Anyway, the award-winning Monterey Bay Certified Farmers Market in Aptos California is a wonderful experience, their website is chock-full of great info and their blog “Edible Paradise” is a god-send for superb recipes (try the award-winning Kalamata Olive Fougasse Bread). There, in the section Miscellaneous, is listed “Nadine’s Garlic Aioli” – redundant title, but who am I to split hairs. And now I can say that I am a published food writer. Thank you, James Beard for your wonderful book and here is the excerpt from The Edible Paradise.

Nadine’s Garlic Aioli

As a regular customer at the Aptos Farmers Market, Nadine Frush can be spotted there almost every week carrying bags full of fresh produce from her favorite farmers. She also happens to be a wonderful cook — no surprise there!

Garlic aioli is one of her signature condiments that she keeps on hand. When I mentioned that we needed a good recipe for aioli for the Crispy Fried Calamari recipe, Nadine said, “Here’s the recipe I use for my garlic aioli. It’s based on a recipe that appeared in New Recipes for the Cuisinart by James Beard and Carl Jerome — a wonderful little book under 100 pages with great recipes.”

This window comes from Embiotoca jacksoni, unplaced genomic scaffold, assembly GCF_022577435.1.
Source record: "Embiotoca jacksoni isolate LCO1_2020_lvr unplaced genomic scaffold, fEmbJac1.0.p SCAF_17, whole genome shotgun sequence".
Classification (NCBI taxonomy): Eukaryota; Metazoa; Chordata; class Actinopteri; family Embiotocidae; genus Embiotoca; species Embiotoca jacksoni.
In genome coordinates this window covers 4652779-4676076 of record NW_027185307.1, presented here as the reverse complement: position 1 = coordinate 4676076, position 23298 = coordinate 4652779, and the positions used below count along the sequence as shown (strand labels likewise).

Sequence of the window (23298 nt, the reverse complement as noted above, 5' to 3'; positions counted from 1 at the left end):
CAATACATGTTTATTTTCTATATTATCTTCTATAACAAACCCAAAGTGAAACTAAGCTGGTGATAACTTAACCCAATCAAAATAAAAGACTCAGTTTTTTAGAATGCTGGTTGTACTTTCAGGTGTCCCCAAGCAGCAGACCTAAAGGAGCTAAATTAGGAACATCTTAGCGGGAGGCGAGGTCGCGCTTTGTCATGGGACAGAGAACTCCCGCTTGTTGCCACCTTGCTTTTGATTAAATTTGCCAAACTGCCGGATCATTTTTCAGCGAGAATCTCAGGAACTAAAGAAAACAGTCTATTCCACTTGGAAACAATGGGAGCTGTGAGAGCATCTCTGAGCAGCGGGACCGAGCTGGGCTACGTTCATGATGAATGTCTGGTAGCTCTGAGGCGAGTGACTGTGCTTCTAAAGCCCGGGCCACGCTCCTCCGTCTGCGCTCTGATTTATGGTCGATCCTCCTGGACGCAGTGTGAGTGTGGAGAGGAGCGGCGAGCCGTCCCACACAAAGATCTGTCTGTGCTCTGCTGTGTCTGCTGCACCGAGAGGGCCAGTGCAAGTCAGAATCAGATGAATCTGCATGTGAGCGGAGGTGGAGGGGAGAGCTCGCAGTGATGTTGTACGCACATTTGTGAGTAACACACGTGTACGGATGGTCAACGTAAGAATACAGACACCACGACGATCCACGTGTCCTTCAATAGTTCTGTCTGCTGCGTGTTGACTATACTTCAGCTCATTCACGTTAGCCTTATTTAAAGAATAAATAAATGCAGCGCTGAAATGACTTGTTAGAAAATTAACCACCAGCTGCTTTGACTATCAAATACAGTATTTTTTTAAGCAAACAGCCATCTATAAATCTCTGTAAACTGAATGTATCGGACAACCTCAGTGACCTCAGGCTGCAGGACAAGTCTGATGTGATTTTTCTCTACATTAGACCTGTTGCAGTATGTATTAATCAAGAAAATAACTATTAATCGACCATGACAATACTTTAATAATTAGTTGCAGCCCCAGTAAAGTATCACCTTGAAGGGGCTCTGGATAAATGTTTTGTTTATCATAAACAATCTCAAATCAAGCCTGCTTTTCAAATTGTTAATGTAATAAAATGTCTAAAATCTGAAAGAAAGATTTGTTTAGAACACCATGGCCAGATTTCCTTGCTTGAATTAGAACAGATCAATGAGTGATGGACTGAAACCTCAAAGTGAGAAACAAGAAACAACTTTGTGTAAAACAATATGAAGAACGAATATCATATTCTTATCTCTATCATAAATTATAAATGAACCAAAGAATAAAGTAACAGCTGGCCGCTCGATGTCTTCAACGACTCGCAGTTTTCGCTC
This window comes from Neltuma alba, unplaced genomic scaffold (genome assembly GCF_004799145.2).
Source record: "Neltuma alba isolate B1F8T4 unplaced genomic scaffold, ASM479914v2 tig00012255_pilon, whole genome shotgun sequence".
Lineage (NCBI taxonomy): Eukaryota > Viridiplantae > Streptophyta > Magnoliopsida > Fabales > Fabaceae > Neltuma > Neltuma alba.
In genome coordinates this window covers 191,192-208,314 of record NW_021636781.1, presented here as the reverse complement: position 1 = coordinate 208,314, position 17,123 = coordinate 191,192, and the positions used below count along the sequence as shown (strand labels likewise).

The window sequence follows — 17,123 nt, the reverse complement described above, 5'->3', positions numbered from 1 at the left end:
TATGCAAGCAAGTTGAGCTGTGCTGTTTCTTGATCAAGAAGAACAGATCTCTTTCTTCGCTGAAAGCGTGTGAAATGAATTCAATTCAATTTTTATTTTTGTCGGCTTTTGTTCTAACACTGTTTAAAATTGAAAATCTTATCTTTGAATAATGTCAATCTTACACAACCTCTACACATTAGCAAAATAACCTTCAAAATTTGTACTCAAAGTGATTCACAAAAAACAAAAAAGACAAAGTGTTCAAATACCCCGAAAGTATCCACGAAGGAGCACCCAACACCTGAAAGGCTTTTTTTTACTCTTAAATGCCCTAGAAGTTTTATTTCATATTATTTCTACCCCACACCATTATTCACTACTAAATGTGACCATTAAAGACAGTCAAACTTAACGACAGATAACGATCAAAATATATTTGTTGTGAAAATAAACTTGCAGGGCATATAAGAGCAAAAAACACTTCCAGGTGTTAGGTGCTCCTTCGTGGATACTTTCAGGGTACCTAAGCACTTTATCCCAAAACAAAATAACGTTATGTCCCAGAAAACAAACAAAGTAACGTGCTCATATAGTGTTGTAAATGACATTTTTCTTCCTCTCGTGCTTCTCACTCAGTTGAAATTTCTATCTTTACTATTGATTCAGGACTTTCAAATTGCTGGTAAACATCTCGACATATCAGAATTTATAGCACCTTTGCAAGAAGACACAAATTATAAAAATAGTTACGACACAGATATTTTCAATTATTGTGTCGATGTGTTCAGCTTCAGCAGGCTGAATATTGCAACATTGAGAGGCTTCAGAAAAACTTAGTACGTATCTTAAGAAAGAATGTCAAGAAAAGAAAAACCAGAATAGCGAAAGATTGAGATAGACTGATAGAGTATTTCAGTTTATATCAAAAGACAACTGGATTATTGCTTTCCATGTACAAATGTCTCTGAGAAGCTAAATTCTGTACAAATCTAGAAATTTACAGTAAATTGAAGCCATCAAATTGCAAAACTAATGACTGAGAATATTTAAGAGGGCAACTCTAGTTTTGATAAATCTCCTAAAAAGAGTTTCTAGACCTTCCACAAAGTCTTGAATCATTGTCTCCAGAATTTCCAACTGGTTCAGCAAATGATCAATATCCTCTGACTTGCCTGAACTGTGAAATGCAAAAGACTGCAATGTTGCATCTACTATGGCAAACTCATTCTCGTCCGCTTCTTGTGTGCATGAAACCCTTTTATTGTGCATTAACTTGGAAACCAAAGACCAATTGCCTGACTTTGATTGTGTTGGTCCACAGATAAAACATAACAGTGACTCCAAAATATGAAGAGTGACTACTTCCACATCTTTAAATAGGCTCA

What’s the difference between aioli and mayonnaise? Basically, it’s the same condiment — however, aioli contains garlic. Garlic aioli is especially delicious served with crispy calamari or shrimp, crab, boiled small potatoes, homemade French fries, or crudites.

1 large egg
1 teaspoon white vinegar or lemon juice
1 teaspoon salt
1/4 teaspoon pepper
1 1/2 cups peanut oil*
1 clove of peeled, finely minced garlic
Optional flavor variations:
• 8 anchovy fillets
• 1/4 cup Dijon mustard
• 6 spinach leaves, 6 parsley sprigs, 4 green onions cut up, 4 sprigs of tarragon, 2 sprigs of dill

In the bowl of a food processor using the metal blade, add vinegar, egg, salt and pepper. Give the mixture two quick pulses and let it sit for 5 minutes. Then process until blended. While the food processor is running, slowly start dripping in the oil. As soon as it starts to thicken (when about 1/3 of the oil remains), you can speed up the pouring. Add the garlic (or other add ins). Refrigerate immediately. Aioli is good for about a week. Credits to New Recipes for the Cuisinart by James Beard and Carl Jerome.

* Nadine is French, and she says that where her family is from in France, “Our aioli is always made with peanut oil.” However, if you don’t have peanut oil on hand, you can use 3/4 canola oil and 1/4 olive oil. Don’t use all virgin olive oil for aioli — it overwhelms the flavor of the sauce. If you want to use all olive oil, a better choice is a blend or a very light olive oil.